months immediately preceding her leave.
Plaintiff should be
entitled to discovery to determine whether the payroll records
submitted with Cernava’s second affidavit include all of the
hours that Plaintiff worked.
Given this need for additional
discovery, the Court at this time declines Defendant’s request
to convert the motion to dismiss to one for summary judgment
with respect to Count One.
In so finding, the Court notes that Plaintiff raised an
equitable estoppel argument in her opposition papers.
recognizes that the United States Court of Appeals for the Third
Circuit has upheld in the application of equitable estoppel to
an FMLA claim, albeit in a non-precedential opinion.
Adelphoi Village, Inc., 516 F. App’x 192, 193 (3d Cir. 2013)
(holding that district court “correctly concluded that equitable
estoppel is available in the FMLA context[.]”).
In order to
prevail on an equitable estoppel theory, a party must show “(1)
a misrepresentation by another party; (2) which [she] reasonably
relied upon; (3) to [her] detriment.”
United States v. Asmar,
827 F.2d 907, 912 (3d Cir. 1987); see also Leese, 516 F. App’x
at 193 (citing Asmar, 827 F.2d at 912).
In the case cited by Plaintiff in support of her estoppel
theory, the plaintiff filed an action claiming, inter alia,
retaliation and interference under the FMLA when she was
terminated after taking FMLA-protected leave.
Leese v. Adelphoi
Village, Inc., No. 1:10-CV-0813, 2012 WL 2049460, at *1 (M.D.
Pa. June 6, 2012), aff’d, 516 F. App’x 192 (3d Cir. 2013).
defendants moved for summary judgment on the ground that the
plaintiff was not an “eligible employee” under the FMLA because
the employer did not employ the requisite minimum number of
employees, 4 but the plaintiff argued that the defendants were
Under the FMLA, an “eligible employee” does not include “any
employee of an employer who is employed at a worksite at which
such employer employs less than 50 employees if the total number
equitably estopped from raising FMLA eligibility as a defense
because they had represented to the plaintiff that she was an
FMLA eligible employee.
Id. at *4.
The district court
concluded that the defendants were not equitably estopped from
raising ineligibility as a defense because the plaintiff was not
terminated as a result of her decision to take FMLA leave but,
rather, for her poor job performance.
Id. at *5.
Here, Plaintiff alleges in the complaint that she was told
she was entitled to FMLA leave and that she took leave based on
(Compl. ¶¶ 18, 41.)
alleges that her position was given away because she exceeded
the twelve weeks of leave allowed under the FMLA.
(Id. ¶ 18.) 5
Plaintiff avers, however, that she was “under the impression”
that her FMLA coverage did not begin until her child was born,
that Defendant failed to advise Plaintiff of the date by which
she had to return to work, and that Defendant failed to give
Plaintiff accurate information designating leave as FMLA leave.
(Id. ¶¶ 21, 45, 46.)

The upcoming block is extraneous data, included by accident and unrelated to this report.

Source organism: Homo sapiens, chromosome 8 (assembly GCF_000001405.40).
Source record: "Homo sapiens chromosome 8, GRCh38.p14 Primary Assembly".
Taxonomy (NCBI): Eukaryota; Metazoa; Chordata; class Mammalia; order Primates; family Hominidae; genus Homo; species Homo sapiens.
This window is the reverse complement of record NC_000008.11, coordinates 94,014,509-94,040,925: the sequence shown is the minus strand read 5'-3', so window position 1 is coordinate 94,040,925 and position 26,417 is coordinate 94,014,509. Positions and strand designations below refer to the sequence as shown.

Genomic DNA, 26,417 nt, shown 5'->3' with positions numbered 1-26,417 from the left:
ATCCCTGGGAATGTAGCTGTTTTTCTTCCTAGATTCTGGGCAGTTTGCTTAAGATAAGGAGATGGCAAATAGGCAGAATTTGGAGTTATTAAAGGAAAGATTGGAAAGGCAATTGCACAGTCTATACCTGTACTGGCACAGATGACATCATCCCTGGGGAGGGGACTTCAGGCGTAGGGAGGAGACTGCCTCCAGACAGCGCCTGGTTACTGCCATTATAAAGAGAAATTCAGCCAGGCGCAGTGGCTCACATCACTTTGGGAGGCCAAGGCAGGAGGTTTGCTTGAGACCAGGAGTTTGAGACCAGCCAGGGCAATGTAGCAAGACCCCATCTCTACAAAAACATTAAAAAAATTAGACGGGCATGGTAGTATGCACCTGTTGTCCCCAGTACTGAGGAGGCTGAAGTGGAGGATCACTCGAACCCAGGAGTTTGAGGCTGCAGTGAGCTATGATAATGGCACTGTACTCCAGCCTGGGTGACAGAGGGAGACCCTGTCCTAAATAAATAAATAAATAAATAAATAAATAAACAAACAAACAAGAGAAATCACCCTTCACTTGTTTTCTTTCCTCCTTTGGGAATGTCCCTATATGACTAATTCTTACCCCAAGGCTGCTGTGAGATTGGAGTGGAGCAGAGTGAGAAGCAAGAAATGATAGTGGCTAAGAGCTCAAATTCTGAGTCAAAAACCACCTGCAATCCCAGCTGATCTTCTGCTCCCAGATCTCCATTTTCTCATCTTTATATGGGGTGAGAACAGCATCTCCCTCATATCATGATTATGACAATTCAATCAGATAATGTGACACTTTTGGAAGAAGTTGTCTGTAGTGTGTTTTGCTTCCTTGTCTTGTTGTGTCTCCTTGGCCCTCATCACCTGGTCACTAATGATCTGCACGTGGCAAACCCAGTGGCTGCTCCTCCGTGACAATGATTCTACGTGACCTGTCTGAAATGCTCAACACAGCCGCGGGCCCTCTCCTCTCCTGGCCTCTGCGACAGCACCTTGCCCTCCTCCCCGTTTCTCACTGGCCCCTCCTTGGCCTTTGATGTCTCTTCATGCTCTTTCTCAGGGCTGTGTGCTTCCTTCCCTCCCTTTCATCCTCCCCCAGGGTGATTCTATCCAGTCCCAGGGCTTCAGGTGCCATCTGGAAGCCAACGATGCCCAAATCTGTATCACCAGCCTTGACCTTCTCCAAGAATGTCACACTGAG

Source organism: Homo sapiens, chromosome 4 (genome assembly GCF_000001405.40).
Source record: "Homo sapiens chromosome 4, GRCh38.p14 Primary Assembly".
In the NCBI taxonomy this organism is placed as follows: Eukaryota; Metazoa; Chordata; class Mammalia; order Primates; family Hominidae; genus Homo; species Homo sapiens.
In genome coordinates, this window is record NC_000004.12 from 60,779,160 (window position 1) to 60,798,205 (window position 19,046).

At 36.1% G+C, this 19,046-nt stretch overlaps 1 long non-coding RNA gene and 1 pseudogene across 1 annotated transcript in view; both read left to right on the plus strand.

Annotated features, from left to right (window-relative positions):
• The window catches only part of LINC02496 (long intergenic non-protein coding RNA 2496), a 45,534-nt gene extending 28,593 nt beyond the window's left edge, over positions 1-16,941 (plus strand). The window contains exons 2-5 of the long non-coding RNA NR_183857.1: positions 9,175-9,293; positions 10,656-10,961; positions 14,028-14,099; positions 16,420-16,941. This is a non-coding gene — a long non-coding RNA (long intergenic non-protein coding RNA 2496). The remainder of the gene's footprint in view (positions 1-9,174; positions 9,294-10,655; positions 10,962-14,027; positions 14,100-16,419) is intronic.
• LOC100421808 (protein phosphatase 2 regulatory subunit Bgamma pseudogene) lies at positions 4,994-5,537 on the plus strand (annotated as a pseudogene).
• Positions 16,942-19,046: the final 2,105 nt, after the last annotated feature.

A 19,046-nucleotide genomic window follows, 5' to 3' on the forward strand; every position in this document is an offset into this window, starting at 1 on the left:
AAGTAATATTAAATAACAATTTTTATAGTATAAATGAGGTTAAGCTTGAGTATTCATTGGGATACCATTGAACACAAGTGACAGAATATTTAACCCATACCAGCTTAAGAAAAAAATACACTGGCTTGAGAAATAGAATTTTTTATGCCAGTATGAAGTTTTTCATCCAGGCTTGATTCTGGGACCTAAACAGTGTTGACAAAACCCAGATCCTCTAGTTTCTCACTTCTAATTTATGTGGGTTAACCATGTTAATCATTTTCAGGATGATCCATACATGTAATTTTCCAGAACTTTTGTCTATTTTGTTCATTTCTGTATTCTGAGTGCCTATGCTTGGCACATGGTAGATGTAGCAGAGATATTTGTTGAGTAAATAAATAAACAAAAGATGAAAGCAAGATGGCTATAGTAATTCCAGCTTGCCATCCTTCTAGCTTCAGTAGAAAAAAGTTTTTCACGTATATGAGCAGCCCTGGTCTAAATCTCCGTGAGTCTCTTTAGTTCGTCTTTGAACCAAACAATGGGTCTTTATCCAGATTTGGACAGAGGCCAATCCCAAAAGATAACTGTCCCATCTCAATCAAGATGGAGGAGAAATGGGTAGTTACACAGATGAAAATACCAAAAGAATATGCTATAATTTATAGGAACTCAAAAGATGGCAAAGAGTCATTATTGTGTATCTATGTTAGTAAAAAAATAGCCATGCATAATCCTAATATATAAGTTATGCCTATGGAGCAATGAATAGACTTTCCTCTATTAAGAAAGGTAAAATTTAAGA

This case is therefore unlike Leese,
because here Plaintiff’s job was not given to another person for
a reason unrelated to taking FMLA leave, such as poor job
of employees employed by that employer within 75 miles of that
worksite is less than 50.” 29 U.S.C. § 2611(2)(B).
Specifically, Plaintiff took leave beginning on June 5, 2013 and
did not seek to return to work until December 17, 2013, more
than twenty-seven weeks later. (Compl. ¶¶ 5-7.)
The applicability of the equitable estoppel
doctrine under the circumstances presented here appears to be
intertwined with the merits of Plaintiff’s FMLA interference
See, e.g., Sinacole v. iGate Capital, 287 F. App’x 993,
at 995-96 (3d Cir. 2008) (where plaintiff did not work 1,250
hours before taking leave but employer failed to notify her of
same, plaintiff argued that employer interfered with FMLA rights
because she could have delayed leave under FMLA until she worked
enough hours to become eligible); Santosuosso v. NovaCare
Rehabilitation, 462 F. Supp. 2d 590, 598 (D.N.J.
2006)(“Plaintiff should not lose her FMLA protection for taking
a leave longer than 12 weeks when her employer gave her the
permission to do so.”).
Because the parties have not adequately
briefed the applicability of the equitable estoppel doctrine
under the facts of this case, the Court will not address it at
Finally, Defendant has also moved to dismiss Count Two of
Plaintiff states in her opposition brief that
she does not contest dismissal of this count.
Defendant’s motion to dismiss will be granted in part.
For the reasons expressed above, Defendant’s motion to
dismiss will be granted in part and denied in part.
to dismiss will be denied insofar as Defendant seeks dismissal
of Count One, and the Court will not convert the motion to one
for summary judgment. 6
The motion to dismiss with respect to
Count Two of the complaint will be granted as unopposed.
An Order consistent with this Opinion will be entered.
s/ Noel L. Hillman
NOEL L. HILLMAN, U.S.D.J.
Date: May 26, 2015
At Camden, New Jersey
This decision is without prejudice to either party moving, in a
manner consistent with Fed. R. Civ. P. 56 and L. Civ. R. 56.1,
for full or partial judgment on any issue, including the ones
addressed in this Opinion.
Disclaimer: Justia Dockets & Filings provides public litigation records from the federal appellate and district courts. These filings and docket sheets should not be considered findings of fact or liability, nor do they necessarily reflect the view of Justia.
Why Is My Information Online?